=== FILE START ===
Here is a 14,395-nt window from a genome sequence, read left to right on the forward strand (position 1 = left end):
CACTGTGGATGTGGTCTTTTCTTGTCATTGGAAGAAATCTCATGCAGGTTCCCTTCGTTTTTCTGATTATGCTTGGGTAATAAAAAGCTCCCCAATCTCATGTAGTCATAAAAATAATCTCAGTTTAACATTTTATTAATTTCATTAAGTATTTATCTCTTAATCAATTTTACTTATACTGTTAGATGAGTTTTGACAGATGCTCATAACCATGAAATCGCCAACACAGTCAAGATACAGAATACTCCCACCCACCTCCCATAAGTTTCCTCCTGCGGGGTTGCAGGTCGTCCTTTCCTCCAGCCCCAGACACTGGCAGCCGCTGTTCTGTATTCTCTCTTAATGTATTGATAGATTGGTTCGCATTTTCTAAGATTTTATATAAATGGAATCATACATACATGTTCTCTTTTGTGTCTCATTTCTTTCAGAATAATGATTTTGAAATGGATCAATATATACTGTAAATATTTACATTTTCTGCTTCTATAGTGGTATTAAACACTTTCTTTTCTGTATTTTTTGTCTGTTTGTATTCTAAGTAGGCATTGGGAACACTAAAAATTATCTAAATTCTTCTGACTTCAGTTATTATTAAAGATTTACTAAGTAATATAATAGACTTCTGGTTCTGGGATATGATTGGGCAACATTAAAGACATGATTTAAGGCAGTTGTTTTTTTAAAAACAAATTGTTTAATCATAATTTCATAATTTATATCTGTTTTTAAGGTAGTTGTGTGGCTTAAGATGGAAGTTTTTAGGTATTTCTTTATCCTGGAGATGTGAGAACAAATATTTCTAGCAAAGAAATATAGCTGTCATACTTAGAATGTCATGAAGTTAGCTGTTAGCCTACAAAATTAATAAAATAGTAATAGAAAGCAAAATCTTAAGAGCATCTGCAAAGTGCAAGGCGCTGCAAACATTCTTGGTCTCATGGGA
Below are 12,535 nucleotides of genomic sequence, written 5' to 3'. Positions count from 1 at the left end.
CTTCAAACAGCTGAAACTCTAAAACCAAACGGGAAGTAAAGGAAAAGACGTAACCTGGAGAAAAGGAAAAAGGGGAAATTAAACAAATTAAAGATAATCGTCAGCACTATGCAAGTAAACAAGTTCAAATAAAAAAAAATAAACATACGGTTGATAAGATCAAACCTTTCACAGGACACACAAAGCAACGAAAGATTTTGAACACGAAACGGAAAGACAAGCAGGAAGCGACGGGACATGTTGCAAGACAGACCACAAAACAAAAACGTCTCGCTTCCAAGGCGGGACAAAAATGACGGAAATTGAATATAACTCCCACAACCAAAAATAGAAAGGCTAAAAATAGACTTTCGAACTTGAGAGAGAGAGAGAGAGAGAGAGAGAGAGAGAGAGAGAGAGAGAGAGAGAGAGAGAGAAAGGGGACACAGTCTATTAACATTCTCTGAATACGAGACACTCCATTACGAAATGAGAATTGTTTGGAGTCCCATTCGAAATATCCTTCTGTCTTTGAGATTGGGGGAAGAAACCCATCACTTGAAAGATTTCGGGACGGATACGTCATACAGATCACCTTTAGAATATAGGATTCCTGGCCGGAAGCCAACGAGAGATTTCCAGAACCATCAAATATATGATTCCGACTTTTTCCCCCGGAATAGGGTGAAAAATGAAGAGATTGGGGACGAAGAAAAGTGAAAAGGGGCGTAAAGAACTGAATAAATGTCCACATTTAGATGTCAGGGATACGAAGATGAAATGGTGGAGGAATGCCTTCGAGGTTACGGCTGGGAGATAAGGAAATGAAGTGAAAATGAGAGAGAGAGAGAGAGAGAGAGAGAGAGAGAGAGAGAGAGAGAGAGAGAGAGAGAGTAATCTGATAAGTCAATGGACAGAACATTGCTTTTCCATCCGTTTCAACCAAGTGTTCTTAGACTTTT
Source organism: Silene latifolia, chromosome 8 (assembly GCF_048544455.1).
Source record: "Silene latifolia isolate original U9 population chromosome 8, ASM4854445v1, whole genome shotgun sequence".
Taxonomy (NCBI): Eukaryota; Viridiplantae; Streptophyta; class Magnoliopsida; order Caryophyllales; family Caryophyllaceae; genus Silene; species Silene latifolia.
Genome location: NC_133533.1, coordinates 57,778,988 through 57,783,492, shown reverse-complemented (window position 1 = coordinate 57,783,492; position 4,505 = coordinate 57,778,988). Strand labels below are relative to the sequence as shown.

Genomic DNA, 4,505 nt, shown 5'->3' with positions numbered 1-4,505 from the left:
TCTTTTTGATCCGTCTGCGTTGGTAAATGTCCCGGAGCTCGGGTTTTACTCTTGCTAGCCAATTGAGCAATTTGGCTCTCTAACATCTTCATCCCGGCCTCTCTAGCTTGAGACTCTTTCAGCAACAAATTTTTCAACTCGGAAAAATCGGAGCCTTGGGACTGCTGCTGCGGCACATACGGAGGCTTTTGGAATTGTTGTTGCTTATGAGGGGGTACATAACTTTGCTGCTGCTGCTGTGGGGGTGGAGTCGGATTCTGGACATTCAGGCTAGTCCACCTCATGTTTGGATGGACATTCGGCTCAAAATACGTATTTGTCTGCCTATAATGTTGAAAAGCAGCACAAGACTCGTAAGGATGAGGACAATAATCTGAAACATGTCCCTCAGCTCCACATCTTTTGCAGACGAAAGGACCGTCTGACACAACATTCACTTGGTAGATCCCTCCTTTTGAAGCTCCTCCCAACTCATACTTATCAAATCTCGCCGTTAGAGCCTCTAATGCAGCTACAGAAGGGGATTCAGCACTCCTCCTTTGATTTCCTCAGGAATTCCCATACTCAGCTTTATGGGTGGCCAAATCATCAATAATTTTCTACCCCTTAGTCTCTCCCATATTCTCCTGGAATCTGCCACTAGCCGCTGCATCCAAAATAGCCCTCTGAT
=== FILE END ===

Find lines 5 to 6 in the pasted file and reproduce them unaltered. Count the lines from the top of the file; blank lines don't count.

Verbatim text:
Source organism: Silene latifolia, chromosome 8 (assembly GCF_048544455.1).
Source record: "Silene latifolia isolate original U9 population chromosome 8, ASM4854445v1, whole genome shotgun sequence".